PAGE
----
U.S. economy may face trouble if ‘sideways’ Treasury trade doesn’t end
Don’t be lulled into complacency by a newfound calm in Treasury markets.
That’s the warning from Jim Vogel of FTN Financial, who wrote in a Thursday note that if the current “sideways” trading takes hold in government bond trading for too long, that placidity could serve as a more troublesome sign of the economy’s prospects.
That’s because if the bond market spends an extended period at the current level of quiescence, it suggests that the usual bounceback in growth after the first quarter of the year may not pan out, removing a catalyst for higher yields. Bond prices fall as yields climb.
“The unfortunate problem, if ‘sideways’ extends too far, is the implication economic momentum is stalling. The pattern of the last two years has been growth picks up after a quarter of slower activity,” wrote Vogel. “That doesn’t make it automatic, however.”
Gross domestic product tends to accelerate in the second quarter after a slow first three months of the year, according to the Cleveland branch of the Federal Reserve.This seasonal trend has contributed to yields climbing toward the summer before tailing off. But if yields fail to shift higher from current levels, it could portend a gloomy economic outlook, as it would imply investors hold doubts that growth will rebound after spring.
After sharp twists and turns in December, the 10-year Treasury note yieldTMUBMUSD10Y, +1.01% has stabilized above 2.70% and is now trading at 2.749%, according to Tradeweb data. A steady rise for U.S. stocks, with the S&P 500 SPX, +0.76% up more than 11% since the Christmas Eve rout, subdued rapid inflows and outflows into haven assets like bonds.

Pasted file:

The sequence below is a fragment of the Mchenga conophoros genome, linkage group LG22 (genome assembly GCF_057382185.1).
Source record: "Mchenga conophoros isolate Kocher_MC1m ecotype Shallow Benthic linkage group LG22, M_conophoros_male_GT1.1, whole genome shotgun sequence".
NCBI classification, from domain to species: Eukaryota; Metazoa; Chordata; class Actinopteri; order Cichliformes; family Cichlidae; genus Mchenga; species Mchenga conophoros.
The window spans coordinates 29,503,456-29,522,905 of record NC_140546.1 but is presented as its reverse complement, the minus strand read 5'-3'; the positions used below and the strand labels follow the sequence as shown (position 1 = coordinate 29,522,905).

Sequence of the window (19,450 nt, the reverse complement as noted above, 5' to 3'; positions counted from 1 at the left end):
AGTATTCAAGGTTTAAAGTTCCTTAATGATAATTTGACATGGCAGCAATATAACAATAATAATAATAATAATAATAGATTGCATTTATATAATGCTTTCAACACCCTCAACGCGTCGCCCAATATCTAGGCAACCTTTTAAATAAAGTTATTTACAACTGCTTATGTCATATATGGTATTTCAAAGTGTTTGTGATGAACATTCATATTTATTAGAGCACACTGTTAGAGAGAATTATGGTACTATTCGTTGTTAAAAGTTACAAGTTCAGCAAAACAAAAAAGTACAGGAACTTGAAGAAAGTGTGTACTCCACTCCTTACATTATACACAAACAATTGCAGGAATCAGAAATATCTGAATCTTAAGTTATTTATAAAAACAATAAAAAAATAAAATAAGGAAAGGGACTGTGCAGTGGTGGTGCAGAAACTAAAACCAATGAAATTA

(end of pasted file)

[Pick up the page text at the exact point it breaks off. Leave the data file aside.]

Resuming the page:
A gauge of implied volatility for the Treasury market in the past month, the one-month Merrill Lynch MOVE index, has fallen sharply from an 10-month high of 68.34 in Dec. 27 to 51.95 on Wednesday.
Economists polled by the Wall Street Journal expect the U.S. economy to speed up to an annualized 2.4% growth in the second quarter of 2019 from an expected 2.2% in the current quarter, albeit these estimates are lower than those of a few months ago, after fears a weaker global economy would put the brakes on U.S. momentum. However, domestic growth has so far proven resilient amid signs of economic contraction abroad.
At the moment, the quiet trading has given investors a respite from volatility. That has given Wall Street the encouragement to start buying bonds in riskier fixed-income markets like corporate bonds, helping to tighten yield premiums for sub-investment grade bonds.
“Range trading reduces the rate shocks fixed-income portfolio managers should be using to test the price risk of purchases this year,” said Vogel.
The spread between high-yield corporate debt and safer Treasurys has narrowed to 4.44 percentage points after spiking as high as 5.44 basis points on Jan. 3., according to an index provided by ICE Data Services.
See: U.S. economy could slip from top spot in 2020 and keep slipping, analysts say
Read: Why these bond investors suspect the 10-year Treasury yield has peaked
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